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Sunburns Strike Twice

As severe winter weather lingers in many areas of the country, you may be thinking ahead to sunnier days when you’ll be able to soak up some rays. Yet here’s even stronger proof that UV rays are hazardous to your health: Researchers at the University of Bonn in Germany have found that skin inflammation following UV irradiation promotes cancer cell spread along blood vessels.

A release from the university notes that melanoma is particularly dangerous because it can form metastases in vital organs such as the lungs, liver or brain. UV radiation is considered to be the most significant triggering factor. An interdisciplinary team of researchers from the University Hospital and the LIMES Institute of the University of Bonn has now discovered that sunburns contribute to the development of this malignant disease not only through direct alteration of pigment cell genomes but also indirectly through inflammatory processes in the surrounding tissue. The results were published online in February 2014 in journal "Nature".

The release quotes study leader Prof. Dr. Thomas Tüting as saying, "The inflammatory reaction of the skin after severe sun exposure promotes the early migration of melanoma cells along vessels within the body."

Melanoma cells migrate along blood vessels

To understand the development and early metastasis of malignant melanoma, the researchers developed experimental models in mice which allowed them to investigate the effect of inflammatory responses following UV exposure. "We repeatedly observed increased melanoma metastases in the lungs of UV-irradiated mice," reports the dermatologist Dr. Evelyn Gaffal. Analyses of melanoma tissue sections revealed the spread of tumor cells along blood vessel surfaces in inflamed skin. Using modern methods of fluorescence and electron microscopy, the researchers observed a close association between melanoma cells, inner blood vessel walls and immune cells, especially neutrophils.

Activated neutrophils pave the way for melanoma cells

Further experiments showed that neutrophils play an important role in metastasis. They are attracted by alarm signals emitted by UV-damaged keratinocytes in the epidermis. The use of special mouse strains which lack important molecules required for the activation of innate immune defense shed light on the underlying signaling pathways.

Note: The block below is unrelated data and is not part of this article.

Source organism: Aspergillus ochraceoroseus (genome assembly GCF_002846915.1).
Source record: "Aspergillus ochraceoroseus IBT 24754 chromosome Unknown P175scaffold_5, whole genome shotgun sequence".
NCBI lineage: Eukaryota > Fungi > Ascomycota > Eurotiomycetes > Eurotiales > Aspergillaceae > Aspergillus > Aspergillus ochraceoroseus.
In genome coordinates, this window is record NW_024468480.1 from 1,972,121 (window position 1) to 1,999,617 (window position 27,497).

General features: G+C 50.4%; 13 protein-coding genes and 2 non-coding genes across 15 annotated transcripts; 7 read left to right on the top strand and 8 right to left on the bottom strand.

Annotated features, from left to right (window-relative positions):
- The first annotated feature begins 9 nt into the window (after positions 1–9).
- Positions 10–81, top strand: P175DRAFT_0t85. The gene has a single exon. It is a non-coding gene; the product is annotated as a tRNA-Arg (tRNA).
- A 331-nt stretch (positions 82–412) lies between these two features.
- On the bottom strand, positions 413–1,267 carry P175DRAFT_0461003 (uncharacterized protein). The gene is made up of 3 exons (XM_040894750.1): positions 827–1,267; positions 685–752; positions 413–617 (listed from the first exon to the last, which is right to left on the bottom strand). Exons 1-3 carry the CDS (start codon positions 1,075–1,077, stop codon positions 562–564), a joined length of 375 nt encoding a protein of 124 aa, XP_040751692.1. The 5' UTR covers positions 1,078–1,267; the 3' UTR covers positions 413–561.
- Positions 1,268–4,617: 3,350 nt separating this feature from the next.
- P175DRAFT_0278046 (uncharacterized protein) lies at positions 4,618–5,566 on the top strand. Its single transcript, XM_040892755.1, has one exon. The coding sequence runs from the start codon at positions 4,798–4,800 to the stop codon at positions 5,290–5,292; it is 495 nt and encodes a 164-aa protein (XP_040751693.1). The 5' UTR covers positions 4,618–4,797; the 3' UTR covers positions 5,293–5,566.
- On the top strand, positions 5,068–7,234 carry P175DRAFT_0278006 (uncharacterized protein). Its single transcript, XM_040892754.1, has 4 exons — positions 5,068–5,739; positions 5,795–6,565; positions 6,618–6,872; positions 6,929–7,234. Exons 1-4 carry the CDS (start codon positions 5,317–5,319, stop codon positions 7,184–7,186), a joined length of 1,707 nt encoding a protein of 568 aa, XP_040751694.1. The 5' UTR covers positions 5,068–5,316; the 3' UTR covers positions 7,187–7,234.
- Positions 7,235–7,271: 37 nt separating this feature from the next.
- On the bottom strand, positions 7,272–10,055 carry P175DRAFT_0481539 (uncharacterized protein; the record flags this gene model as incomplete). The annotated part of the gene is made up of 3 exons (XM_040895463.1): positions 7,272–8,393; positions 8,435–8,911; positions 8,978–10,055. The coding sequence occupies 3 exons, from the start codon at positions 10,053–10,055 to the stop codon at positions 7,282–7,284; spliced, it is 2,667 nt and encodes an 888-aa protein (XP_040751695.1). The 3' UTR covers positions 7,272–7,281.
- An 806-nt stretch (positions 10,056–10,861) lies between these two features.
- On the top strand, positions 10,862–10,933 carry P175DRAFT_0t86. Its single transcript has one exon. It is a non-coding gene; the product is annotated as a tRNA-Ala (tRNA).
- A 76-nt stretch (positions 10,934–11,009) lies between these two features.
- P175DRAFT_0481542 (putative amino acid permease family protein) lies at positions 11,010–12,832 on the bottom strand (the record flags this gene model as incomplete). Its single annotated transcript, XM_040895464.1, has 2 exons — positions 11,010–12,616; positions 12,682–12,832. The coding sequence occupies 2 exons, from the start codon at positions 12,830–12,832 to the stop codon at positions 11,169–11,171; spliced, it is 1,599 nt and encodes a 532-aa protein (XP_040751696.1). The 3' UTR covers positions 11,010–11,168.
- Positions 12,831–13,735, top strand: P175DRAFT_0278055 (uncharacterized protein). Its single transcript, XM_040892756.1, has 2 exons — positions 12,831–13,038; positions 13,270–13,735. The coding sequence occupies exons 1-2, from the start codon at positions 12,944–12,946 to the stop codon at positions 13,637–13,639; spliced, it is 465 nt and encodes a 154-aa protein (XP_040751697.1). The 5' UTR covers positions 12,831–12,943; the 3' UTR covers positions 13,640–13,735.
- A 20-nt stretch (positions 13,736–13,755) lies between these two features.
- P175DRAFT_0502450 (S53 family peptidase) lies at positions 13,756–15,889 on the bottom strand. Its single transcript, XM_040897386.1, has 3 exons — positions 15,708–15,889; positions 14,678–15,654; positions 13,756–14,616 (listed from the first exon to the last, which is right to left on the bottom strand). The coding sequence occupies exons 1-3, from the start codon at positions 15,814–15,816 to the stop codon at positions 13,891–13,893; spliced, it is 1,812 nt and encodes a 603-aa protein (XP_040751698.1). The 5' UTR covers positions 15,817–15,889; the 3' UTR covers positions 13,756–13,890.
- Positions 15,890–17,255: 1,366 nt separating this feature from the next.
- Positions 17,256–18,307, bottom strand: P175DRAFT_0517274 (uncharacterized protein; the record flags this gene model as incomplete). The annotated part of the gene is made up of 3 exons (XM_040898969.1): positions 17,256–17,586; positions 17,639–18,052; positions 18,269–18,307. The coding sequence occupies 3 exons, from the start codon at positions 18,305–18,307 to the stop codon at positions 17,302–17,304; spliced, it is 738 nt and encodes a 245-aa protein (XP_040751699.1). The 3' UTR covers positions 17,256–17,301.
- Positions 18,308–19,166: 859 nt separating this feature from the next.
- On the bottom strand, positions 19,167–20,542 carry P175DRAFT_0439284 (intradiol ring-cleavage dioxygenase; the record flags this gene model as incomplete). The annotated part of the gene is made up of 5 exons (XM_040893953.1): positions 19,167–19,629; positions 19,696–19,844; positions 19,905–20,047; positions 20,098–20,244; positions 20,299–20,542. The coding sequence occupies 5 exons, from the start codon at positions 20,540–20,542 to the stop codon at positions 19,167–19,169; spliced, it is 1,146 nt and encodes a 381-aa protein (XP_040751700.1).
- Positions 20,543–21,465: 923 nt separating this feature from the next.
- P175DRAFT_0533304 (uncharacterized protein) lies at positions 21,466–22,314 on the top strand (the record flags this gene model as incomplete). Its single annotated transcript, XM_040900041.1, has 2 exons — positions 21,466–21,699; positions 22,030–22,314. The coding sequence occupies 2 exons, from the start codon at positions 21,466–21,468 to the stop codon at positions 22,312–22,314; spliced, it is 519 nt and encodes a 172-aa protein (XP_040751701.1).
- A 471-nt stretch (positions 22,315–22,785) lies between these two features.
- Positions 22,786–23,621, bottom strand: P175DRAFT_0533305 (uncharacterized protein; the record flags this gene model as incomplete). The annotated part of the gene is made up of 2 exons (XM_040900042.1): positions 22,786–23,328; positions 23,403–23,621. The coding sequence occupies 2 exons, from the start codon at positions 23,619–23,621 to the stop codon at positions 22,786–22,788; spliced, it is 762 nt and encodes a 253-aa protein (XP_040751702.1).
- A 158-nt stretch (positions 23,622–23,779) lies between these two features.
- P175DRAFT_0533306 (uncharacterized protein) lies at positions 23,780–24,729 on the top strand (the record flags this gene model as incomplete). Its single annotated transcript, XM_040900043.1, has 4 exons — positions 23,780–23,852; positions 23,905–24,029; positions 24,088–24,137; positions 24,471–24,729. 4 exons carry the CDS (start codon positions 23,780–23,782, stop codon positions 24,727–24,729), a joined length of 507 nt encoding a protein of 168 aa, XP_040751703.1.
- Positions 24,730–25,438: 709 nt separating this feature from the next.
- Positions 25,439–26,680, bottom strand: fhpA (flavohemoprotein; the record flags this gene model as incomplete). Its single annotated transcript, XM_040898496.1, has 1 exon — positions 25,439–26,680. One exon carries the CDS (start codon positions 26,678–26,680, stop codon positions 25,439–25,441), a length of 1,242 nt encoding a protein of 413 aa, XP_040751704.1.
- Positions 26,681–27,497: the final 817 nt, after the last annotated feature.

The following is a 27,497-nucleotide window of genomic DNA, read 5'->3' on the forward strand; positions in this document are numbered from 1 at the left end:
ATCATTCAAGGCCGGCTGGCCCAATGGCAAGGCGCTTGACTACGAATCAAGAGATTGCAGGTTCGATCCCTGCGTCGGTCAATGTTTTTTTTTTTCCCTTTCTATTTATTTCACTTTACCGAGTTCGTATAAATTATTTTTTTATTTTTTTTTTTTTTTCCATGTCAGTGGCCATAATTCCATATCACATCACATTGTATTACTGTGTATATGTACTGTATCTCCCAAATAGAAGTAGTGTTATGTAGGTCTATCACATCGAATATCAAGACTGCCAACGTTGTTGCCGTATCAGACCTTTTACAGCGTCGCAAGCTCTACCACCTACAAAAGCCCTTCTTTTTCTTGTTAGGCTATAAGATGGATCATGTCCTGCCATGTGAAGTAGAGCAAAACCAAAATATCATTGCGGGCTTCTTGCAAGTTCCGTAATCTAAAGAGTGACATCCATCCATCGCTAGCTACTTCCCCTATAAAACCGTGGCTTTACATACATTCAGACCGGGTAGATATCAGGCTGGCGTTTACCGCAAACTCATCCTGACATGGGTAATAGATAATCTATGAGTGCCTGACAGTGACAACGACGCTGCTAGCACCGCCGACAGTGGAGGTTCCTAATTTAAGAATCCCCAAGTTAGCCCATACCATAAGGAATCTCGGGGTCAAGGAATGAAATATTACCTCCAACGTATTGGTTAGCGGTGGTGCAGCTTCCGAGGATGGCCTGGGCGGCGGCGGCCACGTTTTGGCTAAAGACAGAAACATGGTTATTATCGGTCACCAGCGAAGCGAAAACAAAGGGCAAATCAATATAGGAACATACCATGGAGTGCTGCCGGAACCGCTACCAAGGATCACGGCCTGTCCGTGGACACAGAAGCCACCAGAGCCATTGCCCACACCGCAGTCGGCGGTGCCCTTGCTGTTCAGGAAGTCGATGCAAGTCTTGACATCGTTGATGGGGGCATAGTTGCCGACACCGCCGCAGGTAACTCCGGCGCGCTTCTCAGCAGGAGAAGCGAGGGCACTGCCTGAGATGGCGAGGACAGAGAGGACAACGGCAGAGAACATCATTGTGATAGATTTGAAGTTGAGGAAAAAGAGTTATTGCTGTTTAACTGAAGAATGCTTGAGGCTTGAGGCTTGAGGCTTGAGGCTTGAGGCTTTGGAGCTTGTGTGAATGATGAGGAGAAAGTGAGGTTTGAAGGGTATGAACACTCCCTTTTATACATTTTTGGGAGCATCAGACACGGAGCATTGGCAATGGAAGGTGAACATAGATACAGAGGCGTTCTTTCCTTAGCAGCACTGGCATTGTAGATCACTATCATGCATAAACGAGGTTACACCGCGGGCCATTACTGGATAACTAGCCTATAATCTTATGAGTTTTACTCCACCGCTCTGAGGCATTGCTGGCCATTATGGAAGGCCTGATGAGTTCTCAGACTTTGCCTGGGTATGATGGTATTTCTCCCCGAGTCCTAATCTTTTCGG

Inflammatory mediators promote melanoma cell motility

Researchers in the LIMES Institute of the University of Bonn developed new experimental methods to investigate the interaction between melanoma cells and cells of the inner blood vessel walls, known as endothelial cells. In doing so, they observed that melanoma cells can migrate particularly effectively on blood vessel surfaces. "Melanoma cells increase their motility in an inflammatory environment," says Prof. Dr. Waldemar Kolanus.

Further investigations with human melanoma cells and modern genomic methods provided insights how inflammatory mediators stimulate melanoma cells migration. "During embryonic development pigment cell precursors travel long distances along blood vessels in the body in order to reach their final destination in the skin. These migratory programs are erroneously reactivated in melanoma cells by inflammation," says Prof. Dr. Michael Hölzel from the Institute of Clinical Chemistry and Clinical Pharmacology in Bonn.

Important insights for new treatment strategies

"Our findings may explain why patients with superficially ulcerated melanomas and neutrophil infiltration frequently develop organ metastases" says Prof. Tüting. The researchers hope to develop new forms of targeted therapy in the future which specifically interfere with inflammatory signaling cascades and inhibit the migration of melanoma cells on the surfaces of blood vessels. The interdisciplinary cooperation between different research groups in Bonn within the Collaborative Research Center 704 and the Excellence Cluster ImmunoSensation provide an excellent basis for such ambitious projects.